Splicing of mRNA precursors consists of two steps that are almost invariably tightly coupled to facilitate efficient generation of spliced mRNA. However, we described previously a splicing substrate that is completely blocked after the first step. We have now investigated the basis for this unusual second-step inhibition and unexpectedly elucidated two independent mechanisms. One involves a stem–loop structure located downstream of the 3?splice site, and the other involves an exonic splicing silencer (ESS) situated 3? to the structure. Both elements contribute to the second-step block in vitro and also cause exon skipping in vivo. Importantly, we identified far upstream element-binding protein 1 (FUBP1), a single-stranded DNA- and RNA-binding protein not previously implicated in splicing, as a strong ESS binding protein, and several assays implicate it in ESS function. We demonstrate using depletion/add-back experiments that FUBP1 acts as a second-step repressor in vitro and show by siRNA-mediated knockdown and overexpression assays that it modulates exon inclusion in vivo. Together, our results provide additional insights into splicing control, and identify FUBP1 as a splicing regulator. PMID:23818605

Li, Huang; Wang, Zhijia; Zhou, Xuexia; Cheng, Yuanming; Xie, Zhiqin; Manley, James L.; Feng, Ying

2013-01-01

380

Far upstream element-binding protein 1 and RNA secondary structure both mediate second-step splicing repression.  

PubMed

Splicing of mRNA precursors consists of two steps that are almost invariably tightly coupled to facilitate efficient generation of spliced mRNA. However, we described previously a splicing substrate that is completely blocked after the first step. We have now investigated the basis for this unusual second-step inhibition and unexpectedly elucidated two independent mechanisms. One involves a stem-loop structure located downstream of the 3'splice site, and the other involves an exonic splicing silencer (ESS) situated 3' to the structure. Both elements contribute to the second-step block in vitro and also cause exon skipping in vivo. Importantly, we identified far upstream element-binding protein 1 (FUBP1), a single-stranded DNA- and RNA-binding protein not previously implicated in splicing, as a strong ESS binding protein, and several assays implicate it in ESS function. We demonstrate using depletion/add-back experiments that FUBP1 acts as a second-step repressor in vitro and show by siRNA-mediated knockdown and overexpression assays that it modulates exon inclusion in vivo. Together, our results provide additional insights into splicing control, and identify FUBP1 as a splicing regulator. PMID:23818605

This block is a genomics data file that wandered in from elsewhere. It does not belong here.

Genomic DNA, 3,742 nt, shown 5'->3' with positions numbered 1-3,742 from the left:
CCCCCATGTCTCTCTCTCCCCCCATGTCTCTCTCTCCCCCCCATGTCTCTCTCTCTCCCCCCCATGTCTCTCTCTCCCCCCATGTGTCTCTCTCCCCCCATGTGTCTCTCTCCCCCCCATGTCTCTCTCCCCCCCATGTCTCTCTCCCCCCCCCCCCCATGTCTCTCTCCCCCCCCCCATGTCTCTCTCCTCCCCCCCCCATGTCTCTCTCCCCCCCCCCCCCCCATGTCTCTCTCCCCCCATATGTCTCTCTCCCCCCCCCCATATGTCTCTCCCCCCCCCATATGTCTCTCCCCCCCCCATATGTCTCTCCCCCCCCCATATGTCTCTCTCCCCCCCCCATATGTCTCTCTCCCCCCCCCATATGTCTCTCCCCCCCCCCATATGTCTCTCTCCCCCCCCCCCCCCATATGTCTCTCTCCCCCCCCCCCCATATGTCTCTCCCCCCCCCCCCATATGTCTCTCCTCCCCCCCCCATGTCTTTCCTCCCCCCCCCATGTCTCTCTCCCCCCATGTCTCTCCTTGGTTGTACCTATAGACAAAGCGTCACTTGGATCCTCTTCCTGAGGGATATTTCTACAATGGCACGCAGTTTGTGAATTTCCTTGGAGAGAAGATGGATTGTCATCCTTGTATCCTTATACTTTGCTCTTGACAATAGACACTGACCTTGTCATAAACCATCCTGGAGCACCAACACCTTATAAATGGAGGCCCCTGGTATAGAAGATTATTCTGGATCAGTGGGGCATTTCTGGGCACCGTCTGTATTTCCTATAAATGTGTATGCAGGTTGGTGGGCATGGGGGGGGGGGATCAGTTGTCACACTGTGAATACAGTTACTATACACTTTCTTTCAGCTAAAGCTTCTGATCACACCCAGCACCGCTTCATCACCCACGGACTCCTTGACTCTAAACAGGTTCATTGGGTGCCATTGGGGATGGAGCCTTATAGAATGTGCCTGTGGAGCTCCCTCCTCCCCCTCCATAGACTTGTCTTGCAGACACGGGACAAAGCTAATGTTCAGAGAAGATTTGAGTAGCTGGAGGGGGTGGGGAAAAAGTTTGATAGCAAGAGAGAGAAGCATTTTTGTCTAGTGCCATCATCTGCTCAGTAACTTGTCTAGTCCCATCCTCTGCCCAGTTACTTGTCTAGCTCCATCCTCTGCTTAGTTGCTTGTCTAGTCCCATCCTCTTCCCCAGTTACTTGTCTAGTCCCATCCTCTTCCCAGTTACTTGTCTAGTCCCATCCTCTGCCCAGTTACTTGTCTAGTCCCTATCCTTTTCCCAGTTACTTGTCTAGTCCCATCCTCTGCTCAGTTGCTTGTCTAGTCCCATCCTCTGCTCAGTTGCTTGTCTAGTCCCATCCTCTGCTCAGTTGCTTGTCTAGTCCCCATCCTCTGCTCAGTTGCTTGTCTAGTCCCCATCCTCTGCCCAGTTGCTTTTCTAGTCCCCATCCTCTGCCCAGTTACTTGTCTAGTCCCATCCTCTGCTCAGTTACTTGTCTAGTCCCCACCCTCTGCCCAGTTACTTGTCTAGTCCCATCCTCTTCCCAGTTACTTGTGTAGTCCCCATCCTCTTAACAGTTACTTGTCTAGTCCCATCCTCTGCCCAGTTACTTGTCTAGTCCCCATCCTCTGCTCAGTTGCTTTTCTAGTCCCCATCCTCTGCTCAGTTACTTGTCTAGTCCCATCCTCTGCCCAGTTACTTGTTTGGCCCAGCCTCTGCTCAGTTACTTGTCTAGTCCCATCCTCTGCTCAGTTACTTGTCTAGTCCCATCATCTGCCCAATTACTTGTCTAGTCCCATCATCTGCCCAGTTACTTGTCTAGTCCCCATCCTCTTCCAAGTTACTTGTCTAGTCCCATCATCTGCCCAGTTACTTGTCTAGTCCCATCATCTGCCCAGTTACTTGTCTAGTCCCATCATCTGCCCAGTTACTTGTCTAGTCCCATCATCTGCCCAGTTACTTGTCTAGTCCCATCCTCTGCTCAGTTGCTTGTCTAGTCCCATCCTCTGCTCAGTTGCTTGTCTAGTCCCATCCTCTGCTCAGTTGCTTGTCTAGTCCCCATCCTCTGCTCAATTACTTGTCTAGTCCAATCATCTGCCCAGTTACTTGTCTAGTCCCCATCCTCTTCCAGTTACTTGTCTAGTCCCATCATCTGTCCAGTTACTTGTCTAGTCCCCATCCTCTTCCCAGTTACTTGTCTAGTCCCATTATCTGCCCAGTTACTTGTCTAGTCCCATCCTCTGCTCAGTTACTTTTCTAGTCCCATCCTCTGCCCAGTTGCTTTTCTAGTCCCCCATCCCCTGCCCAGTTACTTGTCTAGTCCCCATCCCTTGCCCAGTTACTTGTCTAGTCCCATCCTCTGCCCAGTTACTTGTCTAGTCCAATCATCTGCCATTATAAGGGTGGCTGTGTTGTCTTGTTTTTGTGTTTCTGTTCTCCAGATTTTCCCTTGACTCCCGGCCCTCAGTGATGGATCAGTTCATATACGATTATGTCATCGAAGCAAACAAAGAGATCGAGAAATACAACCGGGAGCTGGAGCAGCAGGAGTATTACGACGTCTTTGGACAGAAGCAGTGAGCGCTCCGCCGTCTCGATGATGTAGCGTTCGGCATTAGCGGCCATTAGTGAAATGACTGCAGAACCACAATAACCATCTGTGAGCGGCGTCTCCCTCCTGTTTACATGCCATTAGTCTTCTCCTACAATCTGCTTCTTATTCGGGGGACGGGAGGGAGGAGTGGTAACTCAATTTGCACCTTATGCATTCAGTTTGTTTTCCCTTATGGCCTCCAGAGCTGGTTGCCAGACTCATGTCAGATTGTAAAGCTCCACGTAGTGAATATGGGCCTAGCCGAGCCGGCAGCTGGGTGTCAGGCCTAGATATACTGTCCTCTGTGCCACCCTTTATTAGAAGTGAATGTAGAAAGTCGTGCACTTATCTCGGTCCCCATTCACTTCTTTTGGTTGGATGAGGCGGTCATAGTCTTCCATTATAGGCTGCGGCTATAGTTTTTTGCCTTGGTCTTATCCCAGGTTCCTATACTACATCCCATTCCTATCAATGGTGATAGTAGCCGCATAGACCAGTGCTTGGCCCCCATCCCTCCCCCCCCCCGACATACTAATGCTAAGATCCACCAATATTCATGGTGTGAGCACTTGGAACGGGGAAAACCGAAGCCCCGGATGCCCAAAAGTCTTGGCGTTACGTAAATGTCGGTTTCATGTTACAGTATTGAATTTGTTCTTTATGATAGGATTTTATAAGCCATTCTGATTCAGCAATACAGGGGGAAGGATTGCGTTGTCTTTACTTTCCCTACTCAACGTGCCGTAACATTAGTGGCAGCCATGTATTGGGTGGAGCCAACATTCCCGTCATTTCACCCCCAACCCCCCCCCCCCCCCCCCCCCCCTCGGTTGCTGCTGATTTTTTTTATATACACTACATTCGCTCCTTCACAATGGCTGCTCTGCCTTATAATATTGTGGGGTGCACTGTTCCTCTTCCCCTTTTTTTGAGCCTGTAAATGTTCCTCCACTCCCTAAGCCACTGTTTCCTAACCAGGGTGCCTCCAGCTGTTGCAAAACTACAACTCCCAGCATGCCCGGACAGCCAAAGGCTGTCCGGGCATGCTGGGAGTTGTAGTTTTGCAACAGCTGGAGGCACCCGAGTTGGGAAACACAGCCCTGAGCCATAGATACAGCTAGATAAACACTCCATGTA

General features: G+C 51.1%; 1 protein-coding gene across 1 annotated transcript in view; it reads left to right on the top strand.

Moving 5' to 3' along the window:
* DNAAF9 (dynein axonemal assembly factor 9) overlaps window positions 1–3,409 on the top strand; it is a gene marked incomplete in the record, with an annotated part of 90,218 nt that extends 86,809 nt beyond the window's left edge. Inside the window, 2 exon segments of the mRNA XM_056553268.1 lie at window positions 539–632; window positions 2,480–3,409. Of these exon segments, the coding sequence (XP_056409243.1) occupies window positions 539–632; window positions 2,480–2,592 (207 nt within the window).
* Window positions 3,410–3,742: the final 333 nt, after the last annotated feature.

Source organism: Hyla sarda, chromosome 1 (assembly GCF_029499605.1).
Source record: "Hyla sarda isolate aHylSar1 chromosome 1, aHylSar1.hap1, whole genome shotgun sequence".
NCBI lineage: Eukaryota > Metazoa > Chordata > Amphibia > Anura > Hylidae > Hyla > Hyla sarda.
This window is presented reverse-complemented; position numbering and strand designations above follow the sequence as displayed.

Li, Huang; Wang, Zhijia; Zhou, Xuexia; Cheng, Yuanming; Xie, Zhiqin; Manley, James L; Feng, Ying

2013-07-16

381

Pulsed laser deposition of silk protein: Effect of photosensitized-ablation on the secondary structure in thin deposited films  

SciTech Connect

Silk fibroin is a simple protein expected to have functional applications in medicine and bioelectronics. The primary structure of this protein is quite simple, and the main secondary structures are {beta}-sheet crystals and amorphous random coils. In the present study, we investigated pulsed laser deposition (PLD) of fibroin with the {beta}-sheet structures as targets. The primary and secondary structures in films deposited were analyzed using infrared spectroscopy. Normal laser deposition at 351 nm using neat fibroin targets produced thin films of fibroin with a random coiled structure. Ablation was triggered by two-photonic excitation of the peptide chains, which resulted in the destruction of {beta}-sheet structure in PLD. In order to avoid the two-photonic excitation, we adopted a PLD method utilizing anthracene (5{endash}0.1 wt%) in a photosensitized reaction involving doped fibroin targets. Laser light (351 or 355 nm) was absorbed only by anthracene, which plays an important role converting photon energy to thermal energy with great ablation efficiency. Thin fibroin films deposited by this method had both random coil and {beta}-sheet structures. As the dopant concentration and laser fluence decreased, the ratio of {beta}-sheet domain to random coil increased in thin deposited films. {copyright} 2001 American Institute of Physics.